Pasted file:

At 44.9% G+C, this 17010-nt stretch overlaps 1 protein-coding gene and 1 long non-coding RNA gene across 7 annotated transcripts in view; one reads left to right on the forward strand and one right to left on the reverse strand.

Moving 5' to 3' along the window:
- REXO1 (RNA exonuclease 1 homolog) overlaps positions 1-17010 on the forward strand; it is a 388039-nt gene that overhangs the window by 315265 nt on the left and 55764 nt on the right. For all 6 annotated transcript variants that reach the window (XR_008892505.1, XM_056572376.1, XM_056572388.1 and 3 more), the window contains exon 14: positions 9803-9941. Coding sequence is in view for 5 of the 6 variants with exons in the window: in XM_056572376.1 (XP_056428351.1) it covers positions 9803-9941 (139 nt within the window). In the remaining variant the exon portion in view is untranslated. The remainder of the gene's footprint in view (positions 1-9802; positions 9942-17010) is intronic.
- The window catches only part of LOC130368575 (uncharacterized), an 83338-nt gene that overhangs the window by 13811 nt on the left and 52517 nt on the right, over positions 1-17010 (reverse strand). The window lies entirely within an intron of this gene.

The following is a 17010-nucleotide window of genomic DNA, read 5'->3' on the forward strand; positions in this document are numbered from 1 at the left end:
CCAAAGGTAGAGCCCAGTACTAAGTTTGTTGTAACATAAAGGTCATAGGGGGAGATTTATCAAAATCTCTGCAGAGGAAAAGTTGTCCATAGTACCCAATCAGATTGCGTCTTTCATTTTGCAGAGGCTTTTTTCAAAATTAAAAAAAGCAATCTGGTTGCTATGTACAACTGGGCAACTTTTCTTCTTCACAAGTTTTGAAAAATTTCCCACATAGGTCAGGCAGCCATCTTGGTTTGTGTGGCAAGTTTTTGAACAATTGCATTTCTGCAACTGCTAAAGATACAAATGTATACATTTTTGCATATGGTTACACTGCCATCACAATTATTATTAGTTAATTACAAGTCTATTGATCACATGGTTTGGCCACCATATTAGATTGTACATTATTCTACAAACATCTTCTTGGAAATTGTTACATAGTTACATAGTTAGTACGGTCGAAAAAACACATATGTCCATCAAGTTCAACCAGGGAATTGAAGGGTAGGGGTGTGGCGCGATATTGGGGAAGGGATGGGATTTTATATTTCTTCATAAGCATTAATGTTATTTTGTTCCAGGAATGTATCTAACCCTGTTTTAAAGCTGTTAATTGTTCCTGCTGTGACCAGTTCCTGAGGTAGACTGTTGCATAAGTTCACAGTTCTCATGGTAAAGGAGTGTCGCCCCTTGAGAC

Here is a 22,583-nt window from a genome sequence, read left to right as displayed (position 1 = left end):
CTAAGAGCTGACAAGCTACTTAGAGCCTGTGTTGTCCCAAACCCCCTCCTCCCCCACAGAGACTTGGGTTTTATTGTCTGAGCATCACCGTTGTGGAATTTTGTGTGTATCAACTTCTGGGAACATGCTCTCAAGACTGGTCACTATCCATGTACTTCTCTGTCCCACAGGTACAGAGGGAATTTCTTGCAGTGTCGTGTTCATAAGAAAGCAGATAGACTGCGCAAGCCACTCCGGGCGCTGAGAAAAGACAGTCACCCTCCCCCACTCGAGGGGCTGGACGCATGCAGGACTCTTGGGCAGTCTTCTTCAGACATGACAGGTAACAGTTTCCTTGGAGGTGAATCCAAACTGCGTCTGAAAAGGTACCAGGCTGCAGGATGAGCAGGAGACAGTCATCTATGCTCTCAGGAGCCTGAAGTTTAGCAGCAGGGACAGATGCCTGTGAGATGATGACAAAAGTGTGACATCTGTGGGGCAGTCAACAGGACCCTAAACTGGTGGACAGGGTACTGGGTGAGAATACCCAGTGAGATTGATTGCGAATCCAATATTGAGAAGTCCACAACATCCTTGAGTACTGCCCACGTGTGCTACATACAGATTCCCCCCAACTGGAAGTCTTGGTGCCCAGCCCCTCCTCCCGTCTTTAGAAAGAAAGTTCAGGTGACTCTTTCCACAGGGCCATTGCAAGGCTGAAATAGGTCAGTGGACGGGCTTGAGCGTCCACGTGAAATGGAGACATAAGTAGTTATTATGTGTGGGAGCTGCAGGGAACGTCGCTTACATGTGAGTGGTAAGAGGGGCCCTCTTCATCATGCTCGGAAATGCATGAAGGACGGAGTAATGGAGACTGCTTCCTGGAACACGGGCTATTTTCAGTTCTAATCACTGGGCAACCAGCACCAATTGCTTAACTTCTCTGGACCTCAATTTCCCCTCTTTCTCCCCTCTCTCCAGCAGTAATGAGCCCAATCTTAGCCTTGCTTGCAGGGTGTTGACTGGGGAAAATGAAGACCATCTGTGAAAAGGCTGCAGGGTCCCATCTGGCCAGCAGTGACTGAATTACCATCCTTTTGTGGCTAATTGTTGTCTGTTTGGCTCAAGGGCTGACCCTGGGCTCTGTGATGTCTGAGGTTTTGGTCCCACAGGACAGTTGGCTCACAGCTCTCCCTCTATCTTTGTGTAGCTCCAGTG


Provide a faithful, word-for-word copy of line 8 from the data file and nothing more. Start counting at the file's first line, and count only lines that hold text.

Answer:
CTAAGAGCTGACAAGCTACTTAGAGCCTGTGTTGTCCCAAACCCCCTCCTCCCCCACAGAGACTTGGGTTTTATTGTCTGAGCATCACCGTTGTGGAATTTTGTGTGTATCAACTTCTGGGAACATGCTCTCAAGACTGGTCACTATCCATGTACTTCTCTGTCCCACAGGTACAGAGGGAATTTCTTGCAGTGTCGTGTTCATAAGAAAGCAGATAGACTGCGCAAGCCACTCCGGGCGCTGAGAAAAGACAGTCACCCTCCCCCACTCGAGGGGCTGGACGCATGCAGGACTCTTGGGCAGTCTTCTTCAGACATGACAGGTAACAGTTTCCTTGGAGGTGAATCCAAACTGCGTCTGAAAAGGTACCAGGCTGCAGGATGAGCAGGAGACAGTCATCTATGCTCTCAGGAGCCTGAAGTTTAGCAGCAGGGACAGATGCCTGTGAGATGATGACAAAAGTGTGACATCTGTGGGGCAGTCAACAGGACCCTAAACTGGTGGACAGGGTACTGGGTGAGAATACCCAGTGAGATTGATTGCGAATCCAATATTGAGAAGTCCACAACATCCTTGAGTACTGCCCACGTGTGCTACATACAGATTCCCCCCAACTGGAAGTCTTGGTGCCCAGCCCCTCCTCCCGTCTTTAGAAAGAAAGTTCAGGTGACTCTTTCCACAGGGCCATTGCAAGGCTGAAATAGGTCAGTGGACGGGCTTGAGCGTCCACGTGAAATGGAGACATAAGTAGTTATTATGTGTGGGAGCTGCAGGGAACGTCGCTTACATGTGAGTGGTAAGAGGGGCCCTCTTCATCATGCTCGGAAATGCATGAAGGACGGAGTAATGGAGACTGCTTCCTGGAACACGGGCTATTTTCAGTTCTAATCACTGGGCAACCAGCACCAATTGCTTAACTTCTCTGGACCTCAATTTCCCCTCTTTCTCCCCTCTCTCCAGCAGTAATGAGCCCAATCTTAGCCTTGCTTGCAGGGTGTTGACTGGGGAAAATGAAGACCATCTGTGAAAAGGCTGCAGGGTCCCATCTGGCCAGCAGTGACTGAATTACCATCCTTTTGTGGCTAATTGTTGTCTGTTTGGCTCAAGGGCTGACCCTGGGCTCTGTGATGTCTGAGGTTTTGGTCCCACAGGACAGTTGGCTCACAGCTCTCCCTCTATCTTTGTGTAGCTCCAGTG